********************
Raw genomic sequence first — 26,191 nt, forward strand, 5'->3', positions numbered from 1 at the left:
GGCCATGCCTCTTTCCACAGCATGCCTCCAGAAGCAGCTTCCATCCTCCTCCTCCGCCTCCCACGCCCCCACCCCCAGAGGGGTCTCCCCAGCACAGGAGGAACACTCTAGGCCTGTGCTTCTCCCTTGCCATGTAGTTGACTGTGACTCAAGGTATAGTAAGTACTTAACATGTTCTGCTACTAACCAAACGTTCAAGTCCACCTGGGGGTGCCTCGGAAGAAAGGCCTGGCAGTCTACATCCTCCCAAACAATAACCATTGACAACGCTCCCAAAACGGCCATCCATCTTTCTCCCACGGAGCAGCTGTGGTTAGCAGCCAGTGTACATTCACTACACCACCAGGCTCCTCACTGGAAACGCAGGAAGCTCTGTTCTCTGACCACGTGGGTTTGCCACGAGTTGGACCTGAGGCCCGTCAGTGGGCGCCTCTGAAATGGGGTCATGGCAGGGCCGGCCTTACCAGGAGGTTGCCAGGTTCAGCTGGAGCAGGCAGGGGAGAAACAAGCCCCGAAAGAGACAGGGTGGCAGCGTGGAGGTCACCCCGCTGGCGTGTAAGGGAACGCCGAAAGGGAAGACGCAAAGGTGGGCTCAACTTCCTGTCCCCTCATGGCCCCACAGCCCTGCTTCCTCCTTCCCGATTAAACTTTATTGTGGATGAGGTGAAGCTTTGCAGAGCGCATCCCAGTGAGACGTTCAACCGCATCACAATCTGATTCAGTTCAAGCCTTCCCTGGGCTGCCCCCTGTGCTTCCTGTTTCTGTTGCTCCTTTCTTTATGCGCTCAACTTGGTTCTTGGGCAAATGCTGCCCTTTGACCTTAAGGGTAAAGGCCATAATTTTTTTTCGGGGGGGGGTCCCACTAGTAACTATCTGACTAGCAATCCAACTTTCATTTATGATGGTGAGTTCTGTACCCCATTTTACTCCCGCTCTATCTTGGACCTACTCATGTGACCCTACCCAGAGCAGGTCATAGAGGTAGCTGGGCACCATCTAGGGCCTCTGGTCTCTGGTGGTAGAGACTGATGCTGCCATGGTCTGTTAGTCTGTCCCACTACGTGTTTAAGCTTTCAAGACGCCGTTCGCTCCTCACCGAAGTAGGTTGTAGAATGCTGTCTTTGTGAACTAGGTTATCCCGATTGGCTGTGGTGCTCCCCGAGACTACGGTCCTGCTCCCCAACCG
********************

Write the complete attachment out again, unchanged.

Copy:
Raw genomic sequence first — 26,191 nt, forward strand, 5'->3', positions numbered from 1 at the left:
GGCCATGCCTCTTTCCACAGCATGCCTCCAGAAGCAGCTTCCATCCTCCTCCTCCGCCTCCCACGCCCCCACCCCCAGAGGGGTCTCCCCAGCACAGGAGGAACACTCTAGGCCTGTGCTTCTCCCTTGCCATGTAGTTGACTGTGACTCAAGGTATAGTAAGTACTTAACATGTTCTGCTACTAACCAAACGTTCAAGTCCACCTGGGGGTGCCTCGGAAGAAAGGCCTGGCAGTCTACATCCTCCCAAACAATAACCATTGACAACGCTCCCAAAACGGCCATCCATCTTTCTCCCACGGAGCAGCTGTGGTTAGCAGCCAGTGTACATTCACTACACCACCAGGCTCCTCACTGGAAACGCAGGAAGCTCTGTTCTCTGACCACGTGGGTTTGCCACGAGTTGGACCTGAGGCCCGTCAGTGGGCGCCTCTGAAATGGGGTCATGGCAGGGCCGGCCTTACCAGGAGGTTGCCAGGTTCAGCTGGAGCAGGCAGGGGAGAAACAAGCCCCGAAAGAGACAGGGTGGCAGCGTGGAGGTCACCCCGCTGGCGTGTAAGGGAACGCCGAAAGGGAAGACGCAAAGGTGGGCTCAACTTCCTGTCCCCTCATGGCCCCACAGCCCTGCTTCCTCCTTCCCGATTAAACTTTATTGTGGATGAGGTGAAGCTTTGCAGAGCGCATCCCAGTGAGACGTTCAACCGCATCACAATCTGATTCAGTTCAAGCCTTCCCTGGGCTGCCCCCTGTGCTTCCTGTTTCTGTTGCTCCTTTCTTTATGCGCTCAACTTGGTTCTTGGGCAAATGCTGCCCTTTGACCTTAAGGGTAAAGGCCATAATTTTTTTTCGGGGGGGGGTCCCACTAGTAACTATCTGACTAGCAATCCAACTTTCATTTATGATGGTGAGTTCTGTACCCCATTTTACTCCCGCTCTATCTTGGACCTACTCATGTGACCCTACCCAGAGCAGGTCATAGAGGTAGCTGGGCACCATCTAGGGCCTCTGGTCTCTGGTGGTAGAGACTGATGCTGCCATGGTCTGTTAGTCTGTCCCACTACGTGTTTAAGCTTTCAAGACGCCGTTCGCTCCTCACCGAAGTAGGTTGTAGAATGCTGTCTTTGTGAACTAGGTTATCCCGATTGGCTGTGGTGCTCCCCGAGACTACGGTCCTGCTCCCCAACCG